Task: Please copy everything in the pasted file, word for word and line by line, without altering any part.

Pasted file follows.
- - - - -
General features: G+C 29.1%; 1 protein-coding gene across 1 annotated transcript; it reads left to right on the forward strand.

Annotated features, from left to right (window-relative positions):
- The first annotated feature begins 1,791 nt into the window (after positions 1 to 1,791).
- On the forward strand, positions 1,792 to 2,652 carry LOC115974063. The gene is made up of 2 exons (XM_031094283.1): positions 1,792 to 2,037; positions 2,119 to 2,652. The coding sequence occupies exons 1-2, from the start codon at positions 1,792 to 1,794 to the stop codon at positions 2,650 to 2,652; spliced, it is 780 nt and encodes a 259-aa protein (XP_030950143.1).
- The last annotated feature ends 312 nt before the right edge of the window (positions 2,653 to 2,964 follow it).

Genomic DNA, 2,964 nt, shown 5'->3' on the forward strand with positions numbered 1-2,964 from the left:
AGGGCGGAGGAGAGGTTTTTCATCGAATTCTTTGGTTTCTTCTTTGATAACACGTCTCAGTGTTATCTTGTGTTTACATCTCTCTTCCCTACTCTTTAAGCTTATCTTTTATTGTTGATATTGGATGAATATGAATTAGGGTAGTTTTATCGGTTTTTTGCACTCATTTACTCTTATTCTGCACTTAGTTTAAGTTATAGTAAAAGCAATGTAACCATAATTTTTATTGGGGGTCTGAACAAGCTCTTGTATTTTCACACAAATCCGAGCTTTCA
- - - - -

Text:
General features: G+C 29.1%; 1 protein-coding gene across 1 annotated transcript; it reads left to right on the forward strand.

Annotated features, from left to right (window-relative positions):
- The first annotated feature begins 1,791 nt into the window (after positions 1 to 1,791).
- On the forward strand, positions 1,792 to 2,652 carry LOC115974063. The gene is made up of 2 exons (XM_031094283.1): positions 1,792 to 2,037; positions 2,119 to 2,652. The coding sequence occupies exons 1-2, from the start codon at positions 1,792 to 1,794 to the stop codon at positions 2,650 to 2,652; spliced, it is 780 nt and encodes a 259-aa protein (XP_030950143.1).
- The last annotated feature ends 312 nt before the right edge of the window (positions 2,653 to 2,964 follow it).

Genomic DNA, 2,964 nt, shown 5'->3' on the forward strand with positions numbered 1-2,964 from the left:
AGGGCGGAGGAGAGGTTTTTCATCGAATTCTTTGGTTTCTTCTTTGATAACACGTCTCAGTGTTATCTTGTGTTTACATCTCTCTTCCCTACTCTTTAAGCTTATCTTTTATTGTTGATATTGGATGAATATGAATTAGGGTAGTTTTATCGGTTTTTTGCACTCATTTACTCTTATTCTGCACTTAGTTTAAGTTATAGTAAAAGCAATGTAACCATAATTTTTATTGGGGGTCTGAACAAGCTCTTGTATTTTCACACAAATCCGAGCTTTCA